I like Nielsen as a potential call-up option for the club down the road, but expecting him to be a replacement level player for someone of Lafferty or Höglander’s calibre is asking a bit much.
Which Sabres’ players are likely available in a trade?
Jordan Greenway’s name has been linked to Jim Rutherford, but given that GM Kevyn Adams just shed a 2023 2nd-round pick and a 2024 5th-round pick to acquire him, I can’t imagine he’s back on the market.
The Sabres have given themselves a ton of runway with their young core of players locked up to long-term deals throughout their primes. Tage Thompson, Dylan Cozens, Rasmus Dahlin, Mattias Samuelsson, and Owen Power as a core group is a great starting point for a team desperate to get out of the league’s basement. Look for Adams to go long at a lower cap hit with Jack Quinn, JJ Peterka, and Devon Levi in the next couple of years to ensure as much flexibility to improve the team around its core.
Sure, this team didn’t take the step they expected to this season. However, they have until at least 2029-30 to let this group figure out how to be a playoff contender.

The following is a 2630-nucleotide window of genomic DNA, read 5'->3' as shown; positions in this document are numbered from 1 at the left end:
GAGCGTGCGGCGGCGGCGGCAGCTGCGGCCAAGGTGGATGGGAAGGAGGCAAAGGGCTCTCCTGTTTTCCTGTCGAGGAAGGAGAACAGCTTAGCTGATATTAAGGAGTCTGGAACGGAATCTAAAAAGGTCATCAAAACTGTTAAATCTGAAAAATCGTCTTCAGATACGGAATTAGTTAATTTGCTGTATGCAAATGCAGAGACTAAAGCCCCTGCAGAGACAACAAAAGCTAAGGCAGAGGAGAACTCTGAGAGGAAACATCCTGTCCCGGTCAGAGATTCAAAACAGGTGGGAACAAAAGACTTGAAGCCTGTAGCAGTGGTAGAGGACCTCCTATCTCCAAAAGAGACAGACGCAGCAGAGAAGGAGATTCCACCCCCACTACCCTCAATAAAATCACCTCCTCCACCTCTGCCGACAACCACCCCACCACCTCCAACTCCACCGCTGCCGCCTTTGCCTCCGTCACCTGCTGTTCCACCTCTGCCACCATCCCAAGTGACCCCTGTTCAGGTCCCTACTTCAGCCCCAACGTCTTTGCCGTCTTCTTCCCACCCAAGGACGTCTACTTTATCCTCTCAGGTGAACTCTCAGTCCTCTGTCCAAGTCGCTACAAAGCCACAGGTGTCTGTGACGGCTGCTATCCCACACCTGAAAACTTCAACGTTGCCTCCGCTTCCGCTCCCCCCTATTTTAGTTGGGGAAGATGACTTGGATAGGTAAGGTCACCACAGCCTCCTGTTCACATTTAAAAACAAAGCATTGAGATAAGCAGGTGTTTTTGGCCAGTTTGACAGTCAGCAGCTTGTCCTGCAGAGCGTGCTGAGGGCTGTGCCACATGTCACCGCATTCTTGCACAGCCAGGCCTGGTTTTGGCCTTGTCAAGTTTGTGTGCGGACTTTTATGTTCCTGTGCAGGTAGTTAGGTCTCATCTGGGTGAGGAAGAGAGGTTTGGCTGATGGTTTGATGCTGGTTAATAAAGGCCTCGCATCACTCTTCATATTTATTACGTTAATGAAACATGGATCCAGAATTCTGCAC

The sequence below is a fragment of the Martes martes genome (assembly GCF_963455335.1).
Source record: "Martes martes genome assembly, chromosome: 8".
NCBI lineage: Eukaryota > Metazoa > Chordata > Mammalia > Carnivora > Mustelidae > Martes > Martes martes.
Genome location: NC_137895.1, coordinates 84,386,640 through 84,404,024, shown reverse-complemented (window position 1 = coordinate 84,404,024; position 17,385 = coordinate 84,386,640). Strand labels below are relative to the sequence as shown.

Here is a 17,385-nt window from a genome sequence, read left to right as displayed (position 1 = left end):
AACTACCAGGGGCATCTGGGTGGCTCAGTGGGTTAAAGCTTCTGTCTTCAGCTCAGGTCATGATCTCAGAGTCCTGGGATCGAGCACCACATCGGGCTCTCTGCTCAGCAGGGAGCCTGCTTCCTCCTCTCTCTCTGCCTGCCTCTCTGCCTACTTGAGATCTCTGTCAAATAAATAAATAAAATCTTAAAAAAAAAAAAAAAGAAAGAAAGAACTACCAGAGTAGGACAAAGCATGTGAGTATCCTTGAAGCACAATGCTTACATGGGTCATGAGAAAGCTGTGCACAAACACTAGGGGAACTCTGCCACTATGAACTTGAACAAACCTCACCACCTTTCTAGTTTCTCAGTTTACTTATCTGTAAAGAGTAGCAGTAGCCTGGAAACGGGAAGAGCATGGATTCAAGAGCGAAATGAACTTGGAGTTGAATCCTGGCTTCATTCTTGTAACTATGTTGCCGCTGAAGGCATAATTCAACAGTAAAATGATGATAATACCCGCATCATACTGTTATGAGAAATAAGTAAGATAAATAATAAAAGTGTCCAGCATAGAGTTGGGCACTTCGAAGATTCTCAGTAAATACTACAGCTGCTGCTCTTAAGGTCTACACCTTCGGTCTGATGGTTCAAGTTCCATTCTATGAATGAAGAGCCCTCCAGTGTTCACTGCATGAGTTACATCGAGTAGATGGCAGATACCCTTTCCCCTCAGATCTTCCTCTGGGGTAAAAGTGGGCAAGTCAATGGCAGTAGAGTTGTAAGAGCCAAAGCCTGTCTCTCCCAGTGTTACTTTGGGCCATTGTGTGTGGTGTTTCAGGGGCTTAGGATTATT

Unless Adams decides to try and accelerate the rebuild—a strategy that is always a good idea—I don’t think they’re in the business of trading anyone that could be of value to the Canucks this season.
Maybe you try to buy low on Peyton Krebs and see if you can get more out of him here in Vancouver on a cheap extension.
Maybe you flip one of Hunter Brzustewicz or Tom Willander for one of the Sabres’ hundred thousand forward prospects they have lighting it up across hockey leagues around the globe. Noah Ostlund? Jiri Kulich? Isak Rosen? Matthew Savoie? Anton Wahlberg? If the Canucks can find value out of the Sabres’ positions of strength, they should go for it!
Otherwise? It’s probably for the best that the Canucks take solace in the excellent work they’ve done in free agency thus far and try to find value this offseason or at next year’s deadline.